Another precautionary step students can take is to make sure they are signed up to both UW-Eau Claire and Eau Claire county’s emergency alert systems, Boehnen said.

UW-Eau Claire’s emergency alert system was created five years ago, Boehnen said. Because federal law prohibits UW-Eau Claire from texting cell phones without a person’s permission, the system is not automatically set up for all students. CampS prompts users to either opt in and give their information, or opt out.

“(Students) can choose the level of notifications that they want,” Boehnen said. “We will only use the system for severe emergencies on campus. We use our notification system very sparingly.”

When signing up, students have three different options for which notification settings they opt into: text message, voice line and e-mail. Boehen said he recommends students sign up for all three, as they are much more likely to notice their phone when all three are employed.

“The reason being is first of all, any of us, if we get a text message, we’re not going to check it in the middle of class,” Boehnen said. “And so what if your phone starts blowing up and you’re getting text messages, emails and voice messages going on? That’s going to cause me to check my phone.”

The emergency system in part works off of the policies outlined in The Clery Act, a consumer protection law that was made to ensure transparency regarding campus crime policy and statistics. Part of The Clery Law outlines what tasks a campus emergency notification system should accomplish.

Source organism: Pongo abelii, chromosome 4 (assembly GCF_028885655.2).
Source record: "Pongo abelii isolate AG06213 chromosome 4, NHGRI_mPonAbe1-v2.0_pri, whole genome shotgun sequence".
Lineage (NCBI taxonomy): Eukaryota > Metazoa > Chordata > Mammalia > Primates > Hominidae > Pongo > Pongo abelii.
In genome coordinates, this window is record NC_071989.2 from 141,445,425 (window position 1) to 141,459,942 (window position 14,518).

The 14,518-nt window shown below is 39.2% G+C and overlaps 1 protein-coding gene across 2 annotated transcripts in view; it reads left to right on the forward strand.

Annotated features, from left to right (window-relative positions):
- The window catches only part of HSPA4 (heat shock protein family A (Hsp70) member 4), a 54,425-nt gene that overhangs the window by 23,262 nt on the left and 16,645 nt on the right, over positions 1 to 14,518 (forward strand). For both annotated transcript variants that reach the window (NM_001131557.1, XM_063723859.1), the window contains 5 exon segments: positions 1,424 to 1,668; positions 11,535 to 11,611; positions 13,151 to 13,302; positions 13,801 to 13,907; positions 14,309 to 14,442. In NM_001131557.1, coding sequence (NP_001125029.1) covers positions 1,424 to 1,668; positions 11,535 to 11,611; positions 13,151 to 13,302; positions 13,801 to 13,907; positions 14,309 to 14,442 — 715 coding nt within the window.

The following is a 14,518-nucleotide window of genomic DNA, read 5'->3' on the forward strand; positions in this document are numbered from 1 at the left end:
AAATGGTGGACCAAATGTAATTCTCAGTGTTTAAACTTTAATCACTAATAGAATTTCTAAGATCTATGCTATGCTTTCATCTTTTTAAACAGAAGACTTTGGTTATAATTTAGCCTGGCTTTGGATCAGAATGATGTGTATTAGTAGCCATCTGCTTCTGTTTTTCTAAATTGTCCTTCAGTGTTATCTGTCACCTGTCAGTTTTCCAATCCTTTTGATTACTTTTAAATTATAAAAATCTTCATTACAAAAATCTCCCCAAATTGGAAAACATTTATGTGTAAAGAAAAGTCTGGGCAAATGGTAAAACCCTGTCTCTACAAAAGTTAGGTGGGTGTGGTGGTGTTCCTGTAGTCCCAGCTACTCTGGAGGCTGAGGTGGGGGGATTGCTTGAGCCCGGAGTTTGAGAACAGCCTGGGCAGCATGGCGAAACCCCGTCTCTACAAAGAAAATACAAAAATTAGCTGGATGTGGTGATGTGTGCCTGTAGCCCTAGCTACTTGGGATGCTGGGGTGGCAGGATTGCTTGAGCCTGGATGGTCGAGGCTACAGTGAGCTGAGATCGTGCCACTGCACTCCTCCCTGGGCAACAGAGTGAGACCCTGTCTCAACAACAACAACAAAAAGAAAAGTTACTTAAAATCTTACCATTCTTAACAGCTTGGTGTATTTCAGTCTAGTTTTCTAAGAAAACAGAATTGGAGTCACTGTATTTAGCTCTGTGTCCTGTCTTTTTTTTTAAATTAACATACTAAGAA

According to the Clery Center’s website, when a crime covered by the Clery Act occurs, campus officials have to evaluate if there is a serious or ongoing threat to the campus community that would warrant a warning to be issued to all staff and students.

“In the event of an immediate, significant danger to the health or safety campus community (e.g. weather, disease outbreak), campus officials may issue an emergency notification,” the website states. “This notification can include the entire campus, or be limited to a specific area deemed to be at risk.”

Boehnen also said he recommended students sign up for the Eau Claire County alert system via their website, so that they are kept aware of any safety issues that may occur outside of campus.

There are several types of trainings that students and faculty can take part in to prepare for such an emergency on campus. One of these is ALICE training — a technique typically used in elementary through high schools that teaches students and faculty how to respond in the case of an active shooter.

Another type of training the police department offers, in conjunction with Recreation and Sport Operations, is self defense classes. The classes are free and open to all students several times throughout the semester. It includes basic self-defense and is open to up to 15 individuals.

Kirchman said the police department is open to giving trainings on whatever issues a department or group may deem important. He said when someone asks for a presentation, the department typically accommodates for it and prepares material.

“What we tell people is if you have a request for training, give us a call,” Kirchman said. “If we can’t accommodate it, we’ll try to get you in touch with somebody who can.”

Kopke can be reached at [email protected]